Here’s a killer idea on how to make tattoo TV work: Pick an artist every week, someone up and coming, but not like some megastar. Let’s say like an Aaron Bell, a respected cat in the community who throws down like a motherfucker, but isn’t the owner of several clothing lines or a chain of McTattooshops. Send this person somewhere they’ve never been to explore both the territory and then to seek out the indigenous tattooing. Like some tebori hand tattooing in Japan, get some work in Paris from Tin Tin, or on a beach in the Fiji islands. You would be exposed to a different culture every week, plus see tattooing permeating cultures globally, and have the benefit of a sharp tattooist to illustrate things to the layman. It’s win-win-win, and would be really interesting TV, without all the fake drama or star fucking.

Tattooing is thousands of years older than TV, movies and marketing. Please, corporate whores, stop dragging it down to the lowest common denominator.

BME: What direction do you think tattooing is going in and what does the future of tattooing look like to you?

Haha! I have an issue of ITA that is from 1998, with an interview of Aaron Cain by Dave Waugh, done while they’re on a golf course. It’s amazing. In the article, Dave asks Aaron the same question, and it’s comic how off he is on his answer. He had figured tattooing had hit it’s saturation point, and couldn’t possibly be more exposed. This was before any of the bike build off shows, tattoo TV, the glossy Madison Avenue magazines like Inked, or online banner ads for home mortgages being drawn by animated tattoo machines.

So you want me to go on record like poor Aaron? ;)

I say, I think it’s a scary time: two illegal wars, prison camps, sanctioned torture, trillions in debt, fixed elections, suspension of Constitutional rights, illegal wiretapping, unemployment, falling markets, devalued dollars, the class gaps widening… this country is more apathetic than its been in ages. How many laws do these polesmokers have to break before they’re dragged off to the Hague? Seriously, Dick Cheney could rape someone’s mother on TV, and there will be some fascist pundit justifying it and saying what a whore the mother was and she was asking for it. I have no idea what is going to snap these spoiled, fattened, apathetic losers out of their funk, but I fear it. It’s going to be a second great depression, war with China, or a nationwide Katrina. It’s going to get really bad before it gets better. Tattooing will of course survive. It’s watched things like the pyramids being built and fall into ruin, it will definitely have a shelf life rivaling radioactive waste. And tattoo artists will continue to thrive; during the last depression, the entertainment industries thrived, even with money so short. I just can’t wait until the mall mentality shatters so we can get back to caring more about people than we do about stuff.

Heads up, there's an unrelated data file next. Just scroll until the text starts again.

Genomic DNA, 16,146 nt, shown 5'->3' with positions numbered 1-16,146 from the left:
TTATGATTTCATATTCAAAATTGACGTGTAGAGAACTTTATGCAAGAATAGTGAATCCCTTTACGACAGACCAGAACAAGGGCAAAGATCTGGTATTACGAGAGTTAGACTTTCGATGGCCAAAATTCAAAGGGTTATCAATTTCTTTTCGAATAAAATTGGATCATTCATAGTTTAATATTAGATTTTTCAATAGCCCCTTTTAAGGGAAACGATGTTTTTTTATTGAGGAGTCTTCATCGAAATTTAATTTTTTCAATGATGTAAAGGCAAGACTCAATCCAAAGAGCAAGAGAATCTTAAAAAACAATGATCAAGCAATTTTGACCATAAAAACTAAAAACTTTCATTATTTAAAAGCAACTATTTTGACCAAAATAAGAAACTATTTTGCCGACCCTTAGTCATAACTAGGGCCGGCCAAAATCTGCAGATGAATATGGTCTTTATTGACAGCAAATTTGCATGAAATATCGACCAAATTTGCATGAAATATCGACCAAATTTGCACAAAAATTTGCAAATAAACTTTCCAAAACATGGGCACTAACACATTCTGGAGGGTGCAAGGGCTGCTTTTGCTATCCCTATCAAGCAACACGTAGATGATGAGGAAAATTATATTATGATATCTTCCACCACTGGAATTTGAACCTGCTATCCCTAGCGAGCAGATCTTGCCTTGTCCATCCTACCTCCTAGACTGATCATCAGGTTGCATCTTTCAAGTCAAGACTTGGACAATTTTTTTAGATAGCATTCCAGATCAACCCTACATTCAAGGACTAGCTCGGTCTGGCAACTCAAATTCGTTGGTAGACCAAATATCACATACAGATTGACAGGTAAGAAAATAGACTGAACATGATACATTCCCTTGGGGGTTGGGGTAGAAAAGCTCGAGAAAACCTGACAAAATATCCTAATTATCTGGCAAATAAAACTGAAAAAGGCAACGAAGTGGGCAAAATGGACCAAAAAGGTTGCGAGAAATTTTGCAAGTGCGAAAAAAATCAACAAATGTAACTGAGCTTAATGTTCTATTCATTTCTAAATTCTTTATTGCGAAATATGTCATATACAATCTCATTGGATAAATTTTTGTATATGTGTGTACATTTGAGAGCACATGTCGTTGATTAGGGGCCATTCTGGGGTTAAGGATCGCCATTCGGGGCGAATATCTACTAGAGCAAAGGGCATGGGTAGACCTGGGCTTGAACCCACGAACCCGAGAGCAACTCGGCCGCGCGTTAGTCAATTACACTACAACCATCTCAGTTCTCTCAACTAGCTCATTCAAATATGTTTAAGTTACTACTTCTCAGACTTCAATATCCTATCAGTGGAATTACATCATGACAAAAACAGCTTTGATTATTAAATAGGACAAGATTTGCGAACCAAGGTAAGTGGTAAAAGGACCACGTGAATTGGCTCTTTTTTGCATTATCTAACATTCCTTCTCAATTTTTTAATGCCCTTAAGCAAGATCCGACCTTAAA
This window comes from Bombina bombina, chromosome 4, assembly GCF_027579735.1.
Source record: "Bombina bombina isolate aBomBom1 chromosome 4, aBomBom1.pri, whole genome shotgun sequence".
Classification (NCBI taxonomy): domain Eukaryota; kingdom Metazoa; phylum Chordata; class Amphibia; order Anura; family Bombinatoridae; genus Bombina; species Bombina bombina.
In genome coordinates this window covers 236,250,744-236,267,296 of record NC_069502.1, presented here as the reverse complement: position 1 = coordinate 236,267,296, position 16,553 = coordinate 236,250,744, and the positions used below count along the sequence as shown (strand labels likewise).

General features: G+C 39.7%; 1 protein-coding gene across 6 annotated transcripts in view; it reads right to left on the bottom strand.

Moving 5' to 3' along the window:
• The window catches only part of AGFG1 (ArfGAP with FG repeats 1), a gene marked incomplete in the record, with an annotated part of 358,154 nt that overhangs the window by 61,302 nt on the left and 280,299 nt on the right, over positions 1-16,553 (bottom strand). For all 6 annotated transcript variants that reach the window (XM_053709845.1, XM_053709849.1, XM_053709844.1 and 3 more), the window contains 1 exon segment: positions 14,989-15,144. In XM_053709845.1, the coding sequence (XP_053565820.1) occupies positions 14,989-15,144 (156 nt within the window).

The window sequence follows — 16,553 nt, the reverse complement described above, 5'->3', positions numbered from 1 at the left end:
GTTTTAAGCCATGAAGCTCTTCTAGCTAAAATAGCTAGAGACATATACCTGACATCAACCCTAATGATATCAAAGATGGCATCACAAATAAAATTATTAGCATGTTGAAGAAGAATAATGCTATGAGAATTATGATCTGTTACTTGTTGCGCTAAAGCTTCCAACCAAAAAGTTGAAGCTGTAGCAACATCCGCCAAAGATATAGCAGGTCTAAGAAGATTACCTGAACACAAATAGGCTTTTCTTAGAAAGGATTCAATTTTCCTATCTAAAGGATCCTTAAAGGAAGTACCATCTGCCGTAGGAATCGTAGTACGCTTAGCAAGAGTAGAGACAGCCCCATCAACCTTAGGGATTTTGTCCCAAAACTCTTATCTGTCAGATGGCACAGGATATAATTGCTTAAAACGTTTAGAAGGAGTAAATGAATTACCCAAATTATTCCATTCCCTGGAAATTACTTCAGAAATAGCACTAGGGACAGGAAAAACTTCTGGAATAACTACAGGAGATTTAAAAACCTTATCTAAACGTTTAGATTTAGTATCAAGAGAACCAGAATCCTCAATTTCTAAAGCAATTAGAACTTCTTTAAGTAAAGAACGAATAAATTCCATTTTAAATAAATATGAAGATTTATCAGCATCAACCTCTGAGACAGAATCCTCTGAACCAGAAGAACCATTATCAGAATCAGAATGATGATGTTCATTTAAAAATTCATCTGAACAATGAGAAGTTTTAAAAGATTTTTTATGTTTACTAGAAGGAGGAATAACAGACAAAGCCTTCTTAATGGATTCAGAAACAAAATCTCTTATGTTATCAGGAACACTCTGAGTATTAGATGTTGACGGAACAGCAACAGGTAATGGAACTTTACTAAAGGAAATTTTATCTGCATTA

BME: How do you feel about tattooing hands, faces, and other “public” skin? Do you do any screening of clients?

Sure. The first and only time I called the cops was on a nineteen year old who started trashing the shop when I refused to tattoo a skull and crossbones on his face. He was just out of prison on a drug charge, was a father already, was beating the mother, (also a client, who covered up his name on her neck after having it for all of two months) and had only one other tattoo. Instead of seeing where I was coming from, that it wasn’t worth the $50 I’d charge him for the tattoo to unemploy him from 98% of the jobs in this country… he felt I was ‘disrespecting’ his manhood and started throwing our portfolios around, screaming he’d burn the place to the ground, and that I didn’t know “who I was messing with”. I was pretty sure I was ‘messing’ with a 140 pound teenage ex-con, so I called the cops rather than snap his femur with my steel toes.